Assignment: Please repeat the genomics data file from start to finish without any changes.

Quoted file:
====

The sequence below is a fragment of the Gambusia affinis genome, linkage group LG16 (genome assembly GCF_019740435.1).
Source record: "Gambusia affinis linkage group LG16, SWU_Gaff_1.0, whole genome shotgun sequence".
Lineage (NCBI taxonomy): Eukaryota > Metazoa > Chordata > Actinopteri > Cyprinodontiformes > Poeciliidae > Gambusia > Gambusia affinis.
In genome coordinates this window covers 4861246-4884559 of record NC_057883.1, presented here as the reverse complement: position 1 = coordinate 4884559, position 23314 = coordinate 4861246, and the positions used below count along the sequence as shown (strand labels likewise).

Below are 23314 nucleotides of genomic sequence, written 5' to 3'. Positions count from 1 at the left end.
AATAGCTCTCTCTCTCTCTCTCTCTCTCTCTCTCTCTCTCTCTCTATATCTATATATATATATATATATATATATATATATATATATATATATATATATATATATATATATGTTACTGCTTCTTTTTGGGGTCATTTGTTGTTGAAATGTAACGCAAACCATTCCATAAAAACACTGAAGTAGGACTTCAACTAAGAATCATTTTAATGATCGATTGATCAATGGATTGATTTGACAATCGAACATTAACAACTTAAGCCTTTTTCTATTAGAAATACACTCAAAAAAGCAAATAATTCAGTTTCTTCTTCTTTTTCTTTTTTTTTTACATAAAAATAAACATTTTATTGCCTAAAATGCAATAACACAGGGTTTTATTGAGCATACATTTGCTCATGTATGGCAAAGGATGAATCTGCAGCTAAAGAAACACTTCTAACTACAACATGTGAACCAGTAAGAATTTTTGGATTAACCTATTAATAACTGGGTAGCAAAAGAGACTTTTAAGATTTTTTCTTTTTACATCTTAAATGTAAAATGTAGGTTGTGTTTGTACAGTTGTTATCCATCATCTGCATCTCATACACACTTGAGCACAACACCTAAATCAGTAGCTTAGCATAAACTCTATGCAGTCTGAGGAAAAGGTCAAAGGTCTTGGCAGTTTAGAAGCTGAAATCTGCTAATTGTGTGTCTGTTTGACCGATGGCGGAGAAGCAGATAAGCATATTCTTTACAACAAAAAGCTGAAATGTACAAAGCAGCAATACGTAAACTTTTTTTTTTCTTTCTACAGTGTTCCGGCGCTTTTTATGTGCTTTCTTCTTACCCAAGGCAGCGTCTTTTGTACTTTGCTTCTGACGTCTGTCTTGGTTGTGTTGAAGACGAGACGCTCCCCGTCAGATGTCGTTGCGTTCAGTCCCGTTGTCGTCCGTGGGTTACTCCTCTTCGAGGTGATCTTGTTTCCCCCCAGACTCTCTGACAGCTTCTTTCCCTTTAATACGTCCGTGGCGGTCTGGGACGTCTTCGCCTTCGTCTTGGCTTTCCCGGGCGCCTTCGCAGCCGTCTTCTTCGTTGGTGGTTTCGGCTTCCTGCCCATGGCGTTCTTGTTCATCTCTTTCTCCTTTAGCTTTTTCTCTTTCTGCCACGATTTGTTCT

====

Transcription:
The sequence below is a fragment of the Gambusia affinis genome, linkage group LG16 (genome assembly GCF_019740435.1).
Source record: "Gambusia affinis linkage group LG16, SWU_Gaff_1.0, whole genome shotgun sequence".
Lineage (NCBI taxonomy): Eukaryota > Metazoa > Chordata > Actinopteri > Cyprinodontiformes > Poeciliidae > Gambusia > Gambusia affinis.
In genome coordinates this window covers 4861246-4884559 of record NC_057883.1, presented here as the reverse complement: position 1 = coordinate 4884559, position 23314 = coordinate 4861246, and the positions used below count along the sequence as shown (strand labels likewise).

Below are 23314 nucleotides of genomic sequence, written 5' to 3'. Positions count from 1 at the left end.
AATAGCTCTCTCTCTCTCTCTCTCTCTCTCTCTCTCTCTCTCTCTATATCTATATATATATATATATATATATATATATATATATATATATATATATATATATATATATATGTTACTGCTTCTTTTTGGGGTCATTTGTTGTTGAAATGTAACGCAAACCATTCCATAAAAACACTGAAGTAGGACTTCAACTAAGAATCATTTTAATGATCGATTGATCAATGGATTGATTTGACAATCGAACATTAACAACTTAAGCCTTTTTCTATTAGAAATACACTCAAAAAAGCAAATAATTCAGTTTCTTCTTCTTTTTCTTTTTTTTTTACATAAAAATAAACATTTTATTGCCTAAAATGCAATAACACAGGGTTTTATTGAGCATACATTTGCTCATGTATGGCAAAGGATGAATCTGCAGCTAAAGAAACACTTCTAACTACAACATGTGAACCAGTAAGAATTTTTGGATTAACCTATTAATAACTGGGTAGCAAAAGAGACTTTTAAGATTTTTTCTTTTTACATCTTAAATGTAAAATGTAGGTTGTGTTTGTACAGTTGTTATCCATCATCTGCATCTCATACACACTTGAGCACAACACCTAAATCAGTAGCTTAGCATAAACTCTATGCAGTCTGAGGAAAAGGTCAAAGGTCTTGGCAGTTTAGAAGCTGAAATCTGCTAATTGTGTGTCTGTTTGACCGATGGCGGAGAAGCAGATAAGCATATTCTTTACAACAAAAAGCTGAAATGTACAAAGCAGCAATACGTAAACTTTTTTTTTTCTTTCTACAGTGTTCCGGCGCTTTTTATGTGCTTTCTTCTTACCCAAGGCAGCGTCTTTTGTACTTTGCTTCTGACGTCTGTCTTGGTTGTGTTGAAGACGAGACGCTCCCCGTCAGATGTCGTTGCGTTCAGTCCCGTTGTCGTCCGTGGGTTACTCCTCTTCGAGGTGATCTTGTTTCCCCCCAGACTCTCTGACAGCTTCTTTCCCTTTAATACGTCCGTGGCGGTCTGGGACGTCTTCGCCTTCGTCTTGGCTTTCCCGGGCGCCTTCGCAGCCGTCTTCTTCGTTGGTGGTTTCGGCTTCCTGCCCATGGCGTTCTTGTTCATCTCTTTCTCCTTTAGCTTTTTCTCTTTCTGCCACGATTTGTTCT